Welcome to the hotel apocalypse

Op-ed views and opinions expressed are solely those of the author.

Remember that moment on family vacation when dad opened the door for the first time to your hotel room? The wonders of what could be in there! Check out the bouncy beds! Does the TV have cable? That view is a thousand miles! “I get the bed by the window!” “Let’s check out the pool!”

That feeling, and that world, may be disappearing for good.

An industry friend (who is currently polishing his resume) remarked that if the impact of COVID-19 on the hotel industry was a natural disaster it would compare to a couple of Cat-5 hurricanes hitting the entire East and Gulf coasts, F5 tornadoes popping up over cities and towns throughout middle America, and the San Andreas Fault and Cascadia Subduction Zone simultaneously redrawing the map of the West. Less than a month after the American Hotel & Lodging Association (AHLA) published a dire report warning that the hotel industry faced a historic wave of foreclosures, it followed up with the sobering STATE OF THE HOTEL INDUSTRY ANALYSIS: COVID-19 SIX MONTHS LATER

In short: The Hotel Industry Remains On Brink of Collapse.

Key findings of the report:

Four out of 10 hotel employees are still not working.

  • Almost two-thirds (65 percent) of hotels remain at or below 50 percent occupancy, which is below the threshold at which most hotels can break even and pay debt.
  • Consumer travel remains at an all-time low, with only 33 percent of Americans reporting they have traveled overnight for leisure or vacation since March and just 38 percent saying they are likely to travel by the end of the year.
  • Urban hotels are suffering the most and facing collapse with cripplingly low occupancies of 38 percent, significantly below the national average.
  • COVID-19 has left hotels in major cities across the country struggling to stay in business, resulting in massive job loss and dramatically reducing state and local tax revenue for 2020 and beyond.

COVID-19 has impacted the industry in two primary ways.

  1. Many hotels rely on groups, meetings, and business travelers, which are currently nonexistent and unlikely to return until at least deep into 2023. The flagships depend on large conventions and smaller seminars where banquet and food revenue can be substantial. In many cases bedrooms are sold at a discount as conventions can make a hotel’s quarterly profits.
  • Businesses are still primarily locked down with employees working from home by video conferencing, email, and phone. What was expected to take a decade for businesses to migrate to a more distance-based work environment has been compressed into a few months.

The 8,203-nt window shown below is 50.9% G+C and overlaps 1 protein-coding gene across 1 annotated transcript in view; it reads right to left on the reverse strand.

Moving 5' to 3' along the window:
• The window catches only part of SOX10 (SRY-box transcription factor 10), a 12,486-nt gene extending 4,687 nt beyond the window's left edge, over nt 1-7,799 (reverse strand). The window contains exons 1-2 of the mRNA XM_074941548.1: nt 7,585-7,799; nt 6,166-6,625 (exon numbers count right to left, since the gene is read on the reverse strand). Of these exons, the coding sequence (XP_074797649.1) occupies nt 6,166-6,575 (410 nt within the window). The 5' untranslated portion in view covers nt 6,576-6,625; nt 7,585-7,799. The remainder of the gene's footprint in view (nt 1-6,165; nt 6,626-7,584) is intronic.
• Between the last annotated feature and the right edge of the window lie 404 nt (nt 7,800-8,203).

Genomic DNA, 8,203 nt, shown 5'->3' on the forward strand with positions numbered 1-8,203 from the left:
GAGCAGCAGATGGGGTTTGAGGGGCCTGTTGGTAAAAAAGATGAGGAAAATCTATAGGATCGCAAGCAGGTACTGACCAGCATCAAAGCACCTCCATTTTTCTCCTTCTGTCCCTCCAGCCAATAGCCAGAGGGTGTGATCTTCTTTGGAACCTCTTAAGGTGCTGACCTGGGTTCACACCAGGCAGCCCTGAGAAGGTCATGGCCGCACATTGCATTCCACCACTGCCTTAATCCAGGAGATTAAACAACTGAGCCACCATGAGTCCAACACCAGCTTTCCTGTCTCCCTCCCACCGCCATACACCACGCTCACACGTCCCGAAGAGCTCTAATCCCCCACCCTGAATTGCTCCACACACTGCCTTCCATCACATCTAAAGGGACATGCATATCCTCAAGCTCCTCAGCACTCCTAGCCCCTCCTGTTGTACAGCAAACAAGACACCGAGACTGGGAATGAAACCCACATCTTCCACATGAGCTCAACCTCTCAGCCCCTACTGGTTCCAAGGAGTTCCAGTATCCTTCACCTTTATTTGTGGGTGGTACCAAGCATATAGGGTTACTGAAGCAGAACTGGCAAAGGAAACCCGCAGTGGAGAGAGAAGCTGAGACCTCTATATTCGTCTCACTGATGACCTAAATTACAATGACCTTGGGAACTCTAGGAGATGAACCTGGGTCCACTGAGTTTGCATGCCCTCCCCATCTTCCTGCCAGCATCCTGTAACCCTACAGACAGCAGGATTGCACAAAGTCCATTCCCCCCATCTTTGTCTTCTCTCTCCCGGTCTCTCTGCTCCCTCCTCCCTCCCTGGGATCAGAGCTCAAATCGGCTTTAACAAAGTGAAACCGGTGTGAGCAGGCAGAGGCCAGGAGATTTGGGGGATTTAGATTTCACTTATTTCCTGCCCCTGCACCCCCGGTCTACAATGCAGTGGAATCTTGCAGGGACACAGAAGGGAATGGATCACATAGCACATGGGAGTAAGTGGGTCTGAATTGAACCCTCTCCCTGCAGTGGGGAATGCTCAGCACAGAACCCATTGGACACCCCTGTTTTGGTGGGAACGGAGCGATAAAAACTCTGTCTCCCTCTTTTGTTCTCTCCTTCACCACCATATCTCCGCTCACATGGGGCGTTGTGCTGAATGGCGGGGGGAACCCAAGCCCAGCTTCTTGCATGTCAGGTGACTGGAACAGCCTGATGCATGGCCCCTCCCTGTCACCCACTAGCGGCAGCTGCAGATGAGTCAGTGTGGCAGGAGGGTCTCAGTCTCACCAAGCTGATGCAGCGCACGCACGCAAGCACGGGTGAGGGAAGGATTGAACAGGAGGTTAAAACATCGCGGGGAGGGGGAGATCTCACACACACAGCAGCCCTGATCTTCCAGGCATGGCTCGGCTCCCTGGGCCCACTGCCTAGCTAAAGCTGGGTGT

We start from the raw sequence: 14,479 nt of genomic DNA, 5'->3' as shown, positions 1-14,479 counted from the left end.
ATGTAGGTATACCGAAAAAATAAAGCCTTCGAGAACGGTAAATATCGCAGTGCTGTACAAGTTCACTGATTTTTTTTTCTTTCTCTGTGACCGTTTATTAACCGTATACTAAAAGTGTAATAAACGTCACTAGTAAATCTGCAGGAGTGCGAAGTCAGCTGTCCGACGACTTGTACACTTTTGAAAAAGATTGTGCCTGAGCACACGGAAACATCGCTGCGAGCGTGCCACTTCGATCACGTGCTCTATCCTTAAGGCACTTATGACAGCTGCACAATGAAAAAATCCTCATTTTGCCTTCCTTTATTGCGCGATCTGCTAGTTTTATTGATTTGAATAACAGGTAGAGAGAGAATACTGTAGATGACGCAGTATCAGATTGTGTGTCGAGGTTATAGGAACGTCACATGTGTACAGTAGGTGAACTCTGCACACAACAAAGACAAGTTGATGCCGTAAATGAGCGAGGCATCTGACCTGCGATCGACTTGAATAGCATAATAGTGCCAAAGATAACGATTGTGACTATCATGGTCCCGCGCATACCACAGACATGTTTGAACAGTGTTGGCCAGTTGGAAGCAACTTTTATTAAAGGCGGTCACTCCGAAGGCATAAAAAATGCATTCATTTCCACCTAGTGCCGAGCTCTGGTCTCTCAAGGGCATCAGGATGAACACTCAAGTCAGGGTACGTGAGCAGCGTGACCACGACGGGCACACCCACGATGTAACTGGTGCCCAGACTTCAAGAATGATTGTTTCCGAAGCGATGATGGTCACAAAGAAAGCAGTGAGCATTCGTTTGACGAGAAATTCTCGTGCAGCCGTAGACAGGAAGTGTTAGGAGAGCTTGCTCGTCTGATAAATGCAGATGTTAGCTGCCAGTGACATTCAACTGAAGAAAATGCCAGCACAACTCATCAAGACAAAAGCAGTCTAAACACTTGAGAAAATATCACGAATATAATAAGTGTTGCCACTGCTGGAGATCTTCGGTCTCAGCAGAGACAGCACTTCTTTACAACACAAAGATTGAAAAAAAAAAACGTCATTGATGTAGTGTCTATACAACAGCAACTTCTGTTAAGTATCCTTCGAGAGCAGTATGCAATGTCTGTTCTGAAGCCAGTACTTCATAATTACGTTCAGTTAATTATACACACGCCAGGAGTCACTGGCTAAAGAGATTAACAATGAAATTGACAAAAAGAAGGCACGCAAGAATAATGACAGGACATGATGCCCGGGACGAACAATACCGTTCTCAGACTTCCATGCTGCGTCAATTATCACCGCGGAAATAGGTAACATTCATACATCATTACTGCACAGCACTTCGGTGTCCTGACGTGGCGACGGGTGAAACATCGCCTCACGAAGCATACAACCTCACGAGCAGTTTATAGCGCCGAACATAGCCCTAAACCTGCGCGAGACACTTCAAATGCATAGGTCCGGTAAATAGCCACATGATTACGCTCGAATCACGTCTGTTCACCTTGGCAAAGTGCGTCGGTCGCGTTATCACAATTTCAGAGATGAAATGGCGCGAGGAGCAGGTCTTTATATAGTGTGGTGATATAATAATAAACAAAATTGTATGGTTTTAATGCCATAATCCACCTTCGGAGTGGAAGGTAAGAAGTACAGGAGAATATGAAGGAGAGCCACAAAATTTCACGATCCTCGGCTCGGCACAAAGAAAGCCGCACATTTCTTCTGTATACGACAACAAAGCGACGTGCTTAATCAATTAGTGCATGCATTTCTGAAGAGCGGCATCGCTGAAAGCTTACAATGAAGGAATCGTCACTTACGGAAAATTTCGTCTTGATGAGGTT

• Business models are adapting and are now questioning the expense and inconvenience of traveling just to shake a hand when almost everyone is comfortable online. Business travel for conventions and in-person meetings will be preferred by some, but the numbers may never get back to before COVID.
  1. The hotel industry was already under increasing pressure by the fledgling private room and home online rental market which, for many people who have a choice, has been a financial no-brainer. People are coming back to the rental market faster than hotels.
  • Short-term rentals could make social distancing more feasible, with multiple bedroom-units and whole homes to rent.
  • More homes are in rural and/or remote vacation markets, a boon for travelers seeking to leave urban areas amid COVID-19 cases and concern over urban violence and safety.
  • Most have full amenities, including kitchens, private yards, and much more space making longer-term stays more convenient.

America’s hotels are an economic powerhouse, playing a major role in commerce and revenue to employees, suppliers, and cities and states across the country. As per the AHLA, before the name COVID-19 was ever uttered, 8.3 million people were employed by the hotel industry– that represents one of every 25 American jobs. Hotels contribute$660 billion annually to the U.S. GDP and support nearly $395 billion in wages, salaries, and other compensation. Moreover, for every $100 hotel guests spend on lodging, another $222 is spent at the destination—totaling $278 billion per year spent on transportation, dining, shopping, etc. at U.S. businesses during stays.

Moreover, it’s easy to forget the massive number of small, non-flagship hotels and motels, often owned and operated by immigrant sole proprietors who have invested everything into their small business. Nearly 50 percent of U.S. hotels are owned by Americans with origins in South Asia, according to the Asian American Hotel Owners Association, with many other minority-based lodging groups representing small business owners.

Four thousand hotel industry leaders along with their partners in commercial real estate and construction have implored Congress to pass “The HOPE Act”, bipartisan legislation to immediately provide liquidity to the industry. The letter was sent to Congress last month, but observers are quick to note the political appetite for more massive bailouts may have to wait until after the contentious election.

As the hotel industry heads into its annual Fall slow season and with the hoped-for HOPE Act recovery a ways off, there are few signs that a rebound in travel demand will happen anytime. Many hotels won’t survive, meaning that hotel where you once vacationed may soon not be there for you and your kids.



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David Sussman
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